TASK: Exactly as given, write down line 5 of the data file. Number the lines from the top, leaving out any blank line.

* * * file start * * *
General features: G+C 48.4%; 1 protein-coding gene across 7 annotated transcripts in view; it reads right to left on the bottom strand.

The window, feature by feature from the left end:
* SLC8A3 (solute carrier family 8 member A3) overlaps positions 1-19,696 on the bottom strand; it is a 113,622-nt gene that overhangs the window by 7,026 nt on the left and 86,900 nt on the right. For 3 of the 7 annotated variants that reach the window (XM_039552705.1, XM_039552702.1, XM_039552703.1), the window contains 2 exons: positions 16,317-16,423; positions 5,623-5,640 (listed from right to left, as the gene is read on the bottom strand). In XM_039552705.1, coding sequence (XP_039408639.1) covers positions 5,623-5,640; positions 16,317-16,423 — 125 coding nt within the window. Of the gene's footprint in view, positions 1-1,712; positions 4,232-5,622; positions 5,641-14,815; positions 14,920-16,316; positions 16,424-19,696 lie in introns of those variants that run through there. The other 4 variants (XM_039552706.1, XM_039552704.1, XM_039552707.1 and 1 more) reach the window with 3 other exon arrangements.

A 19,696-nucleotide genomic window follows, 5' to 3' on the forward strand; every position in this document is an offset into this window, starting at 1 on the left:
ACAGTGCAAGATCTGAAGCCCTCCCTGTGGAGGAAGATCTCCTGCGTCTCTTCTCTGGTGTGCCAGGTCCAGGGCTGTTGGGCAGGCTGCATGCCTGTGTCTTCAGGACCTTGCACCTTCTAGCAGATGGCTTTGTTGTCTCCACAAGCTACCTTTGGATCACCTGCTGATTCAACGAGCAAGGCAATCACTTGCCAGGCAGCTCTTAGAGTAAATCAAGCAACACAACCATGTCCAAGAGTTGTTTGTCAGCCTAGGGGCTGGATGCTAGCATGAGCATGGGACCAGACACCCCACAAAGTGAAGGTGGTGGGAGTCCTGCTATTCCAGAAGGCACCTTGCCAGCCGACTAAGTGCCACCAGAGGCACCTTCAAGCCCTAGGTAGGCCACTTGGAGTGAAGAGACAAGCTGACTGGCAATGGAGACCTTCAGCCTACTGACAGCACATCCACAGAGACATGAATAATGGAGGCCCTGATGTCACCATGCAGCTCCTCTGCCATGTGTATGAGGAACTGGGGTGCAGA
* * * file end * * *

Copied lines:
ACAGTGCAAGATCTGAAGCCCTCCCTGTGGAGGAAGATCTCCTGCGTCTCTTCTCTGGTGTGCCAGGTCCAGGGCTGTTGGGCAGGCTGCATGCCTGTGTCTTCAGGACCTTGCACCTTCTAGCAGATGGCTTTGTTGTCTCCACAAGCTACCTTTGGATCACCTGCTGATTCAACGAGCAAGGCAATCACTTGCCAGGCAGCTCTTAGAGTAAATCAAGCAACACAACCATGTCCAAGAGTTGTTTGTCAGCCTAGGGGCTGGATGCTAGCATGAGCATGGGACCAGACACCCCACAAAGTGAAGGTGGTGGGAGTCCTGCTATTCCAGAAGGCACCTTGCCAGCCGACTAAGTGCCACCAGAGGCACCTTCAAGCCCTAGGTAGGCCACTTGGAGTGAAGAGACAAGCTGACTGGCAATGGAGACCTTCAGCCTACTGACAGCACATCCACAGAGACATGAATAATGGAGGCCCTGATGTCACCATGCAGCTCCTCTGCCATGTGTATGAGGAACTGGGGTGCAGA